Gases and chemicals contribute a significant part of the bill of materials for PV cells, and as the industry grows, material suppliers will face a number of key challenges to meet demand. Kaytie Lilley of Linde Electronics offers PES an illuminating view of the sector.
The production of photovoltaic (PV) electricity has doubled every two years since 2002, with a CAGR of 48 percent, making it the world’s fastest-growing power generation technology.
At the end of 2008, according to industry data, cumulative global solar module production capacity was pegged at approximately 8000 megawatts. While actual production has been hampered by lack of poly silicon, this shortage is expected to ease from 2009 onwards.
Demand through 2008 has been strong driven by financial incentives, such as preferential feed-in tariffs for solar-generated electricity and net metering, in many countries including Germany, Spain, Italy, Japan and parts of the United States. There has been a transition from mostly residential rooftop installations to more commercial and utility scale projects.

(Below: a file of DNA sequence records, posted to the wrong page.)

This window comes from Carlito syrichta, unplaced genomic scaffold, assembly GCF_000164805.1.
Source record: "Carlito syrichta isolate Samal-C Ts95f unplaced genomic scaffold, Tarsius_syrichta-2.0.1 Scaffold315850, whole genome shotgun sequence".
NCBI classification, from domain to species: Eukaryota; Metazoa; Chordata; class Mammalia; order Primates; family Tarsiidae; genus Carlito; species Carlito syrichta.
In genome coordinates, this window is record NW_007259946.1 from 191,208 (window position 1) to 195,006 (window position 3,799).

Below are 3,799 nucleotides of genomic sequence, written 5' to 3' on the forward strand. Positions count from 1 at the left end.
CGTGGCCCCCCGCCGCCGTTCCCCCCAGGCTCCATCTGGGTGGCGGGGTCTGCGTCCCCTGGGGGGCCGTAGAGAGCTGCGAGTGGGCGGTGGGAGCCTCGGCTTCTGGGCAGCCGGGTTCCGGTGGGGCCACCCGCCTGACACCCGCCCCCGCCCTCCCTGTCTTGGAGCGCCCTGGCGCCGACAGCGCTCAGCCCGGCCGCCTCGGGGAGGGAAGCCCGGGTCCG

While the recent financial conditions have tempered the growth, cell production capacity is still expected to grow to over 30GW by 2012 according to several market analysts. New technologies based on thin film silicon, Cadmium Telluride and CIGS are expected to take a growing share of the market due to there lower cost basis. Out of these, thin-film silicon is particularly promising due to its scalability, good performance in diffuse light and well known material properties.